There are so many myths about what products were spawned by the space race—tang and space pens to name but two. I’ve noticed before that one of the things that is counter-intuitive about space is that it often requires odd or old technology. The reason seems almost always to be certification and testing. Yes, it would be nice to send an iPhone 5S to Mars, but the infrastructure required to make sure that we could do it safely would blow several budgets. It’s worth remembering that Space is big, and hard to get to.
This should probably say, ‘could not do before Ireland joined the EU’. It’s astonishing how our society has changed in the last few decades
7 Live securely in her family home
Under Irish law, a married woman had no right to a share in her family home, even if she was the breadwinner. Her husband could sell the home without her consent.
How it changed
Under the Family Home Protection Act of 1976, neither spouse can sell the family home without the written consent of the other.
I would love to spend time delving into the disciplinary records of TCD to see what’s there, beyond the already-infamous cases.
Between the 16th and 19th centuries, the university’s remit went well beyond its academic responsibilities. Successive monarchs bestowed on it wide-ranging civil, criminal and ecclesiastical powers and its courts tried cases involving university members and other “privileged persons” – townspeople such as stationers, tailors or butchers trading with university members.
There was a time when a slide rule was emblematic of an engineer. These days, it’s an obscure antiquity. I wonder what other tools of today we will evolve away from?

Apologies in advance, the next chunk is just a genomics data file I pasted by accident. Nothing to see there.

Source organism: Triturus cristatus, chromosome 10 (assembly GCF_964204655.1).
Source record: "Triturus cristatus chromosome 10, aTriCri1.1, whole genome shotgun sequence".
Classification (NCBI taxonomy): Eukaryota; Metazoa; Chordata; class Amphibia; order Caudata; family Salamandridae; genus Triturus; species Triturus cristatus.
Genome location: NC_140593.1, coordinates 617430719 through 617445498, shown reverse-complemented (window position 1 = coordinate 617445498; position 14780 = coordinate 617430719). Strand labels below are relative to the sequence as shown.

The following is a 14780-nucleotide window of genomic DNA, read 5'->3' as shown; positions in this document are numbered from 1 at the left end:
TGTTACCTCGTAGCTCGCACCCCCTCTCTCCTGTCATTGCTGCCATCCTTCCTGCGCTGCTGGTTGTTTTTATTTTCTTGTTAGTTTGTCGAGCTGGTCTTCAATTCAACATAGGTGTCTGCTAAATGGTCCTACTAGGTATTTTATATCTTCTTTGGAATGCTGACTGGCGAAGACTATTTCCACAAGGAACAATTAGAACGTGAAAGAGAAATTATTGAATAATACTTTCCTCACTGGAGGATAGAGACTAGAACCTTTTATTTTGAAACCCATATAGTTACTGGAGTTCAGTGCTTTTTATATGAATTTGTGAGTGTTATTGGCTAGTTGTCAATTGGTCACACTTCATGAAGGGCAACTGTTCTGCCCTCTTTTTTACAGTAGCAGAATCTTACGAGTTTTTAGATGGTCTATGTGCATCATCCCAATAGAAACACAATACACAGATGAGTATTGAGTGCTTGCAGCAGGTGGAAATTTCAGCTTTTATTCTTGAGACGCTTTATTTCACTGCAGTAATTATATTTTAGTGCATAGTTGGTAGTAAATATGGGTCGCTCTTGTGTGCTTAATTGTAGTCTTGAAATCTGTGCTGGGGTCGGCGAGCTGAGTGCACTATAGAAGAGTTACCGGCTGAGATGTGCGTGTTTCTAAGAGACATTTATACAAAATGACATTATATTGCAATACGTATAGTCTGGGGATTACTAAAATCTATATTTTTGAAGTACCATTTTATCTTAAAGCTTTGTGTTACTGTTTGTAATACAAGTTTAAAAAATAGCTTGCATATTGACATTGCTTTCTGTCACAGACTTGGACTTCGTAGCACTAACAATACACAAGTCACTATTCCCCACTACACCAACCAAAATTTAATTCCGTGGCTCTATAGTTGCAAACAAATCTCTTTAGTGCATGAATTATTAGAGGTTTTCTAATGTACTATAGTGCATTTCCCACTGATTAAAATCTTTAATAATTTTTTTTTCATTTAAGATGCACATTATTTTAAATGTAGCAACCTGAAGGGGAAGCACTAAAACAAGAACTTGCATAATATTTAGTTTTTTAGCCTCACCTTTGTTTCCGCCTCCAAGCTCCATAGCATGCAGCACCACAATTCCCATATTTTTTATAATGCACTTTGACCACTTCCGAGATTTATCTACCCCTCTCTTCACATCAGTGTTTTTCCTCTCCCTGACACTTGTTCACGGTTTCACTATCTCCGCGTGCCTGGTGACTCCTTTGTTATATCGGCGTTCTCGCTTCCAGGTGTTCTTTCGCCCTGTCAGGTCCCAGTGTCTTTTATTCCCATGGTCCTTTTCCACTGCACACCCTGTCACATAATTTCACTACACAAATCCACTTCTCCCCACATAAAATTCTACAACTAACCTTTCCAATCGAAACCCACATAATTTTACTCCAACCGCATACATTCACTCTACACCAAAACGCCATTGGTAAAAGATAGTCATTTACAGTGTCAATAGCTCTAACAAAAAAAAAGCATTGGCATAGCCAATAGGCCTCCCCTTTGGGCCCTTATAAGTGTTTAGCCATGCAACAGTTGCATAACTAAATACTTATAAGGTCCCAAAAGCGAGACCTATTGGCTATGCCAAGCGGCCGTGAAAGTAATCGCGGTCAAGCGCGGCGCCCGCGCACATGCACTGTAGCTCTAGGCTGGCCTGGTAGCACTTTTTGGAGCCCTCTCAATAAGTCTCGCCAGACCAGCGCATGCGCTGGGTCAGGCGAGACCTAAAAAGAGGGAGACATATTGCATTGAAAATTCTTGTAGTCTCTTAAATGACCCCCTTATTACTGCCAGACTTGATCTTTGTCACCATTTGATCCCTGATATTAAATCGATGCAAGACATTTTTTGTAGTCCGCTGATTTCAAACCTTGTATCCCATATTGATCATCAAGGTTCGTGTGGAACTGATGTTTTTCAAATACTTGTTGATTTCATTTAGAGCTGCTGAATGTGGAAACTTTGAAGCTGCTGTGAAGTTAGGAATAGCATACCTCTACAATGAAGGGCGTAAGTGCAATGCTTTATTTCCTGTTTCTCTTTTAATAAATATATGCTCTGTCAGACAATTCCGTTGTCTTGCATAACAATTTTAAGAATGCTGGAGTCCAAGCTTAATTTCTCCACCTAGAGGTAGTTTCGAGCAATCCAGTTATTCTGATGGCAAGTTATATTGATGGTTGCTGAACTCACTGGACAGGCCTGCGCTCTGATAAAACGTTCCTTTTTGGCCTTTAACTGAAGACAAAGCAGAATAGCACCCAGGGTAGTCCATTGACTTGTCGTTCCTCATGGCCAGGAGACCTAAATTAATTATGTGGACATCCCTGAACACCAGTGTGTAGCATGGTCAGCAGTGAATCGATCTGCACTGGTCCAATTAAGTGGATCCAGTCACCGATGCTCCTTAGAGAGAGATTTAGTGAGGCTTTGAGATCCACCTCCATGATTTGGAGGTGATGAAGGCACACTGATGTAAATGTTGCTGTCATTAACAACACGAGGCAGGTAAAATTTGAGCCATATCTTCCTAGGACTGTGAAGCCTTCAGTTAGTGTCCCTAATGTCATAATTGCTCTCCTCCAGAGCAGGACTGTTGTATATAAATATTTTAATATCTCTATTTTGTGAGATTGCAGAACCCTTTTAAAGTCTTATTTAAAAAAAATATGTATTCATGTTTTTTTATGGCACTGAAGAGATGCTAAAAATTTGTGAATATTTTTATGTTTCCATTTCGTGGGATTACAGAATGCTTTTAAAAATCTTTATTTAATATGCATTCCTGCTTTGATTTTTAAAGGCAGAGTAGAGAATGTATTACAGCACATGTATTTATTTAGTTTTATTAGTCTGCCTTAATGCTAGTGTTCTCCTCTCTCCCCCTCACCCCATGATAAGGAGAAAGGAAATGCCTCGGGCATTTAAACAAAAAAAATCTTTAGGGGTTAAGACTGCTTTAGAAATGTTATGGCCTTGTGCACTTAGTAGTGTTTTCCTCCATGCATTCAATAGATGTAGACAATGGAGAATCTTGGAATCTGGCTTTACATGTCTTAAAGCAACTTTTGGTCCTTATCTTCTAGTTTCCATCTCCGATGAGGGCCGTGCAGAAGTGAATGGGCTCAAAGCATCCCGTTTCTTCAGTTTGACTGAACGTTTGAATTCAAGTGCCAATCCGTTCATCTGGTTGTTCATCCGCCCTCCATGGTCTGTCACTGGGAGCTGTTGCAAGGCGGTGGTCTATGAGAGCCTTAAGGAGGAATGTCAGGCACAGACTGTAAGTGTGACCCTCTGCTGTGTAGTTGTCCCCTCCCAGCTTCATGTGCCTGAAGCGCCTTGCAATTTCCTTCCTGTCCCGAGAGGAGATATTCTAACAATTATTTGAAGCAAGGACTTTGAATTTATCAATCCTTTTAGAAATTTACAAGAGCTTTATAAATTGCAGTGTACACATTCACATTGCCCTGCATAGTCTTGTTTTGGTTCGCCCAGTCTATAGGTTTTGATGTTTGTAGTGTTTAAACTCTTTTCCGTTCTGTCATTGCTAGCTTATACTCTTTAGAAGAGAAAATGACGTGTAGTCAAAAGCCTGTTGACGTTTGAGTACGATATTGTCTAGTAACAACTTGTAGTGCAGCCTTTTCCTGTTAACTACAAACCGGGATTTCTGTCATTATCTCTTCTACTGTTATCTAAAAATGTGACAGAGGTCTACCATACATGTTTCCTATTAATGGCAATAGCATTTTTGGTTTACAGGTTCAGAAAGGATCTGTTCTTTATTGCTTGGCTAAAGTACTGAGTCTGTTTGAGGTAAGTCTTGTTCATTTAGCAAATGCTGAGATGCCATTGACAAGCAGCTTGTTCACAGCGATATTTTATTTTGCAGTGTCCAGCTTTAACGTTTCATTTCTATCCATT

Nomography, or Computing without Computers, are graphical devices for approximating functions—these charts and graphs allow for complex calculation and algorithms, without demanding more than being able to draw a straight line.
It seems that people are buying fewer sweet things because online stores inhibit the instant-fix of impulse-buys, and perhaps because of the economy. It’s an interesting thing, because it shows how much our rational behaviour can be undermined by our environment. I’ve not moved to online shopping, but I have curbed my impulse buying, and changed what I buy substantially. The Steam store seems to be very good at encouraging impulse buys, but that’s because of careful price/discount economics and the instant gratification aspect. I guess you’d need a steam for chocolate that gets it to your door instantly.
In Britain, the country where e-commerce is most popular, about 13 percent of people do all or most of their grocery shopping online. Yet this only accounts for 5 percent of overall spending, suggesting consumers spend more when they visit a store.
That is because online shoppers search for what they need, usually sticking close to their shopping lists. They don’t spontaneously buy magazines they opened while waiting to pay, or chocolate to eat on the go.